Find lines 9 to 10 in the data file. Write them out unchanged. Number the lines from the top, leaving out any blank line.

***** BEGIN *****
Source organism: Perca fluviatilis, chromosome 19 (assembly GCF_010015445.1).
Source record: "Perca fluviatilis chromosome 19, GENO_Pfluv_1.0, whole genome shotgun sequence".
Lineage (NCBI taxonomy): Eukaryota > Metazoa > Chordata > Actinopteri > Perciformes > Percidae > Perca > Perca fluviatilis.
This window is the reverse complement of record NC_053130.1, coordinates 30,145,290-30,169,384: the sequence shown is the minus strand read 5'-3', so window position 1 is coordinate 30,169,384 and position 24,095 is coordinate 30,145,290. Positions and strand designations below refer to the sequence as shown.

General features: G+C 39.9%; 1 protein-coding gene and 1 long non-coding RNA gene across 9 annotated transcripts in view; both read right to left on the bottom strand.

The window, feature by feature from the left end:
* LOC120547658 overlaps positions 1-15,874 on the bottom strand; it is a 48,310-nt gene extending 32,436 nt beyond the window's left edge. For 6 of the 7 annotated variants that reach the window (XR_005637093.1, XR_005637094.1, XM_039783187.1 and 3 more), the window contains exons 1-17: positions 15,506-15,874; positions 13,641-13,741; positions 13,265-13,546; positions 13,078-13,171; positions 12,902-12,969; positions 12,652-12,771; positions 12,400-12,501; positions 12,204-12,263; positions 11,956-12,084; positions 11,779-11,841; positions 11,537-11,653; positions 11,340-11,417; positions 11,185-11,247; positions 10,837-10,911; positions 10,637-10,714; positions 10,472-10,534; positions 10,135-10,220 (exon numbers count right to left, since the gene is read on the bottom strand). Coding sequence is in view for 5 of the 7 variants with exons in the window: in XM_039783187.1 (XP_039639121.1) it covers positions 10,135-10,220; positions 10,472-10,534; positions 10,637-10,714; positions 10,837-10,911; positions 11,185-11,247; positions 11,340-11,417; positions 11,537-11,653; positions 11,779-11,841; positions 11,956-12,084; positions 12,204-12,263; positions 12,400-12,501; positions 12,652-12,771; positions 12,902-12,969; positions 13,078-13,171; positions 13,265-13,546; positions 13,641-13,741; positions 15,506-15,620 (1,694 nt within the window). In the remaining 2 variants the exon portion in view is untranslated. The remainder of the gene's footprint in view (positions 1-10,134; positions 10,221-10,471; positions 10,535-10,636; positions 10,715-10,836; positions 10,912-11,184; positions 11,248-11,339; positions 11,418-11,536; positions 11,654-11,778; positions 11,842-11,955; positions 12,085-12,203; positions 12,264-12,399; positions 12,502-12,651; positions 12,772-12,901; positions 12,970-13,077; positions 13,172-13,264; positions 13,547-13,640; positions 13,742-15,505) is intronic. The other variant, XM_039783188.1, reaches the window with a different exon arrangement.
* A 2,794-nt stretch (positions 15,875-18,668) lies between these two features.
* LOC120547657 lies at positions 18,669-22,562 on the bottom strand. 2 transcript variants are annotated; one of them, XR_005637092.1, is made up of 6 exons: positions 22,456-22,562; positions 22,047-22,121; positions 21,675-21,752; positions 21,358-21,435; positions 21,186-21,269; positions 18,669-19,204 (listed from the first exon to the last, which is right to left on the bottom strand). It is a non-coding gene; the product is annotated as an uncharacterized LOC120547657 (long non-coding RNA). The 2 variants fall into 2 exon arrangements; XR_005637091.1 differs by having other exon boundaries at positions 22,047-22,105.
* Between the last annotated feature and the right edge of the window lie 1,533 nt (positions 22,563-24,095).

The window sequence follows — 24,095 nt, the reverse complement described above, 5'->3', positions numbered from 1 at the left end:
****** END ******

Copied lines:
* LOC120547657 lies at positions 18,669-22,562 on the bottom strand. 2 transcript variants are annotated; one of them, XR_005637092.1, is made up of 6 exons: positions 22,456-22,562; positions 22,047-22,121; positions 21,675-21,752; positions 21,358-21,435; positions 21,186-21,269; positions 18,669-19,204 (listed from the first exon to the last, which is right to left on the bottom strand). It is a non-coding gene; the product is annotated as an uncharacterized LOC120547657 (long non-coding RNA). The 2 variants fall into 2 exon arrangements; XR_005637091.1 differs by having other exon boundaries at positions 22,047-22,105.
* Between the last annotated feature and the right edge of the window lie 1,533 nt (positions 22,563-24,095).